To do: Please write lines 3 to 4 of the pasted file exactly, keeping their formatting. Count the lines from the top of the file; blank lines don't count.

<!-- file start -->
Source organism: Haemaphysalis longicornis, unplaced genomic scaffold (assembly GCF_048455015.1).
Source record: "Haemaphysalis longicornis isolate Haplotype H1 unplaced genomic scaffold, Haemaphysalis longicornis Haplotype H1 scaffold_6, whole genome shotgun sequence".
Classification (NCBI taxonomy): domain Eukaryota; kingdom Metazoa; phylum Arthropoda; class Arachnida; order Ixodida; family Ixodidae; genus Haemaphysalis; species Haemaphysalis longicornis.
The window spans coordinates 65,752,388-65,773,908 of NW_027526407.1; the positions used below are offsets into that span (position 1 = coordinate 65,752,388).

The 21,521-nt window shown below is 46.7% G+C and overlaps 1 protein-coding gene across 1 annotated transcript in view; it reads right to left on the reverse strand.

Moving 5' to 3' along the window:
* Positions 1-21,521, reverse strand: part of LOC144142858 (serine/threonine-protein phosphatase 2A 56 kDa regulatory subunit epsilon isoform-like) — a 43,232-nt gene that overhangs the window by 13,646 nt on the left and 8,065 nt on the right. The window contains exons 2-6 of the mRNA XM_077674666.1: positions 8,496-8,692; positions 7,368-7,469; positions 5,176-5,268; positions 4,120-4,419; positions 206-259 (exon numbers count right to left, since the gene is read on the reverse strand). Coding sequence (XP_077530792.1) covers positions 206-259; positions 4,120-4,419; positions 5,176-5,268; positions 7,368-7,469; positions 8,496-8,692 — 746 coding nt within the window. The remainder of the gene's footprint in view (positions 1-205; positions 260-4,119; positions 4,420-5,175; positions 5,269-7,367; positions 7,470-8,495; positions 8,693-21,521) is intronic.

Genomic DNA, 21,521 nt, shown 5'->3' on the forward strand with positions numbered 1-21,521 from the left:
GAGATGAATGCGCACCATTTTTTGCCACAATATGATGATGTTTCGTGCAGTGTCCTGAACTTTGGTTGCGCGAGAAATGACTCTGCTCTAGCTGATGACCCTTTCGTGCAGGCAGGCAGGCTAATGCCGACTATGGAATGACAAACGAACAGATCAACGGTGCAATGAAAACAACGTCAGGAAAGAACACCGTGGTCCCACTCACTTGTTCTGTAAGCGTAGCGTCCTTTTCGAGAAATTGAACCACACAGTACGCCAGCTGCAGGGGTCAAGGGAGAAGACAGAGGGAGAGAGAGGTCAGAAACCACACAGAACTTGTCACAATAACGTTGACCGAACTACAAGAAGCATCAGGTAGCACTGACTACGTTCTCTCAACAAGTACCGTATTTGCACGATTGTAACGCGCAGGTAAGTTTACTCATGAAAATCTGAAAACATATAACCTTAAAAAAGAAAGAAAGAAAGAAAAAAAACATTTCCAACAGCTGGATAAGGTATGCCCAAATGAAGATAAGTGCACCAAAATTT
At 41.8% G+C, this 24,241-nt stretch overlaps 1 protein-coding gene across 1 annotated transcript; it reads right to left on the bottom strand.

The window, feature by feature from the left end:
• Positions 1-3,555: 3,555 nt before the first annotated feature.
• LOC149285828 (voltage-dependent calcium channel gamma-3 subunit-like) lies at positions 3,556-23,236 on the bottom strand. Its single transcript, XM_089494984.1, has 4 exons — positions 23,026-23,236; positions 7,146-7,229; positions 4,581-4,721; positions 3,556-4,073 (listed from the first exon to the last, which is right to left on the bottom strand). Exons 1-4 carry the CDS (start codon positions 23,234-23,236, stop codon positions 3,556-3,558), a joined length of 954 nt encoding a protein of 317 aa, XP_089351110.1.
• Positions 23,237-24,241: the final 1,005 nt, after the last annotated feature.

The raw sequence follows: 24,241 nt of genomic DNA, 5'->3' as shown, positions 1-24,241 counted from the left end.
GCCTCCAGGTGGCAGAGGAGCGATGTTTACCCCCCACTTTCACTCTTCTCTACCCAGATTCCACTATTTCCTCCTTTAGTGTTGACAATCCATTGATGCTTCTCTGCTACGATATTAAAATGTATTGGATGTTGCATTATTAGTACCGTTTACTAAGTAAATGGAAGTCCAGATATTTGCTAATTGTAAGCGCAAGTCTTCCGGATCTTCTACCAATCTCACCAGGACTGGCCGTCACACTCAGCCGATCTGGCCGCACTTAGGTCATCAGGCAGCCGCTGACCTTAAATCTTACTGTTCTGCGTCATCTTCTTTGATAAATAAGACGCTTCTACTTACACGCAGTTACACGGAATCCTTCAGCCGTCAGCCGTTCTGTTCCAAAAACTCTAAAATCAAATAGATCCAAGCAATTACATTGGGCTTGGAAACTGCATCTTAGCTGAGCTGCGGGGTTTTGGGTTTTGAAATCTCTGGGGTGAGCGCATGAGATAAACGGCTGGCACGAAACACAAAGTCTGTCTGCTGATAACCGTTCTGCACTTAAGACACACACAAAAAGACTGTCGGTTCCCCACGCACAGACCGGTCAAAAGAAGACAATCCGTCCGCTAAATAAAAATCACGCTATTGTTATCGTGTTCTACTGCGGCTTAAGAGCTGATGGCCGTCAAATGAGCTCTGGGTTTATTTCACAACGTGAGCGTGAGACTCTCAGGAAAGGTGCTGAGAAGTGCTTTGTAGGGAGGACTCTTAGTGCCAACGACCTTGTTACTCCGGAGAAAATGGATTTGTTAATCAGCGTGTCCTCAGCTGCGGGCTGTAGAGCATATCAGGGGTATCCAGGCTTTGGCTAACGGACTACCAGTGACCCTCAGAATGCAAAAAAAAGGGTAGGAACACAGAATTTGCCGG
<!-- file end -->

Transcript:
Classification (NCBI taxonomy): domain Eukaryota; kingdom Metazoa; phylum Arthropoda; class Arachnida; order Ixodida; family Ixodidae; genus Haemaphysalis; species Haemaphysalis longicornis.
The window spans coordinates 65,752,388-65,773,908 of NW_027526407.1; the positions used below are offsets into that span (position 1 = coordinate 65,752,388).